What’s Your Life Goal?
For to me to live is Christ and to die is gain. Philippians 1:21
Paul thought his death might be imminent when he wrote to the Philippian church. As it turned out, his martyrdom was at least seven years away. In fact, many scholars believe the apostle regained his freedom for two to three years and visited some of the churches he had planted across Europe and Asia. But God didn’t reveal that to him.
According to Philippians 1:23, Paul wanted to “depart and be with Christ which [he considered] better by far.” Yet he realized that what he desired might be the opposite of what God desired. As verses 24-26 indicate, Paul realized it might be “necessary” to remain on earth to encourage and teach others. “For your progress and joy in the faith,” he told the Philippians.
Paul explained what he meant by “to me to live is Christ” in verse 20—whether he lived or died he wanted Christ to be “exalted in [his] body.” The Greek word for exalted (NIV) or magnified (KJV) means “made conspicuous.” In other words, whatever drew people’s attention to God in the most irresistible way was more important to Paul than anything else.
This Scripture passage has always been difficult for me to grasp, much less implement. So many other glittery goals distract me from the one desire that consumed Paul’s life after he met the risen Christ on the road to Damascus. Nothing seemed to distract the apostle—certainly not those who preached the gospel out “of envy and rivalry” (v. 15). Neither was he deterred by floggings, shipwrecks, betrayals, exhaustion, or deprivation of any kind (2 Corinthians 11:23-28).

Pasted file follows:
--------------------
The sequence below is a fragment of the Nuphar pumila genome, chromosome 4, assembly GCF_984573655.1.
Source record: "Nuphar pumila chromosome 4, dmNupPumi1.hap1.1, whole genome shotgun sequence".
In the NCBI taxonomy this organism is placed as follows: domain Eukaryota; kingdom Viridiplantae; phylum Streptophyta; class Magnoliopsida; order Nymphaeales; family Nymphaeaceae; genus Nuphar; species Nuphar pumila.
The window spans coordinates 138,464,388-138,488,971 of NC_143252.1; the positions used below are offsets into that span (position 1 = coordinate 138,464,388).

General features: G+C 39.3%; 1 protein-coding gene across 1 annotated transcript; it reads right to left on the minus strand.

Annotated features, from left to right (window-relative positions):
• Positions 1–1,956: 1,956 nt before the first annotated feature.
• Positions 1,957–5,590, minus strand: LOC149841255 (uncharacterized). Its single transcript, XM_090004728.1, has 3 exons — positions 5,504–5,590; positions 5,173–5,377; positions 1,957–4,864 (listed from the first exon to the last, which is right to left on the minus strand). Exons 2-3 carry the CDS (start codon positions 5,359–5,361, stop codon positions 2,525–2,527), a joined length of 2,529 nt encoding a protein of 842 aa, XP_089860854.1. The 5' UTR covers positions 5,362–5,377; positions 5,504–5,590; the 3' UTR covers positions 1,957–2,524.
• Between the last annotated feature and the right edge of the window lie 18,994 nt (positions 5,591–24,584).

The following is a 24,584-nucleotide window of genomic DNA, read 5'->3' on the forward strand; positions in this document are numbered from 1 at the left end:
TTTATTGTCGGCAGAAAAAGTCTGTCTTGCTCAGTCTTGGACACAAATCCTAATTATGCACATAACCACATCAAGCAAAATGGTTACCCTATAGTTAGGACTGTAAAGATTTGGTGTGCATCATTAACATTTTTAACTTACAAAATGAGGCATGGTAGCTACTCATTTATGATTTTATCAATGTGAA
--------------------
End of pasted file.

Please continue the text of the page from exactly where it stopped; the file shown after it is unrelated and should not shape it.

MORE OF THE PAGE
No, I’m not a Paul. I’m much more like the Philippians—the ones he wanted to inspire. Maybe they also felt overwhelmed when they read his letter; perhaps they wondered how they could follow his example and do what he asked: “Whatever happens, conduct yourselves in a manner worthy of the gospel of Christ … for it has been granted to you on behalf of Christ not only to believe on him, but also to suffer for him” (vv. 27, 29).
I may never achieve the single-mindedness of Paul, but I pray that God will enable me to live “in a manner worthy of the gospel of Christ.” For now, that’s my life goal. What’s yours?
When Paul said “what has happened to me” in verse 12, he was referring to the events recorded in Acts 21:15-28:16. Read some (or all) of those chapters. Ask yourself, “How many different groups of people heard the gospel because of Paul’s hardships?”
How would you complete this statement: For me to live is ______________ and to die is _______________ ? Consider what David wrote in Psalm 27:4 and Psalm 143:10 and what Jesus said in John 4:34 and John 8:29.
What does living “in a manner worthy of the gospel of Christ” mean on a daily basis? Meditate on these verses: Romans 12:9-16, Ephesians 4:1-2, and Colossians 1:10-12.
Denise K. Loock